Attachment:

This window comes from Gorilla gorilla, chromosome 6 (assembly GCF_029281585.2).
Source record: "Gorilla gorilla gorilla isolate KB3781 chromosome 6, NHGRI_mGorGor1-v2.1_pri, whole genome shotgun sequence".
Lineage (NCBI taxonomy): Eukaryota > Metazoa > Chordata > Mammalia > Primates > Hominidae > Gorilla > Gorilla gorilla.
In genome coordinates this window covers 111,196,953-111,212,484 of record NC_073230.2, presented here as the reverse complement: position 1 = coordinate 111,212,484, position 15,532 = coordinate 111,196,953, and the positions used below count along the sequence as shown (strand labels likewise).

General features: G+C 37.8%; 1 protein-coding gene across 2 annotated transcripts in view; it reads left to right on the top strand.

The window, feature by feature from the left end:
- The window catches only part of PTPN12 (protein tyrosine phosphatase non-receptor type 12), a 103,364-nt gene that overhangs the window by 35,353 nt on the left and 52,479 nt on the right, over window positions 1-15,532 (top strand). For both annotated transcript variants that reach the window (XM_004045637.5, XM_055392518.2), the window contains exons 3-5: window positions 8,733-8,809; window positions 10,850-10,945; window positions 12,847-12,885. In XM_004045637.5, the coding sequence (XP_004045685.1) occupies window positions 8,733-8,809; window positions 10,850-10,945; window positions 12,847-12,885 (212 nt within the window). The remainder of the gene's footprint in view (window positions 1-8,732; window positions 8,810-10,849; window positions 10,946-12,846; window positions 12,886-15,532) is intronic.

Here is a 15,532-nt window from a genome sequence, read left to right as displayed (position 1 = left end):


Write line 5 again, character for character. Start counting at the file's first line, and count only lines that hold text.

General features: G+C 37.8%; 1 protein-coding gene across 2 annotated transcripts in view; it reads left to right on the top strand.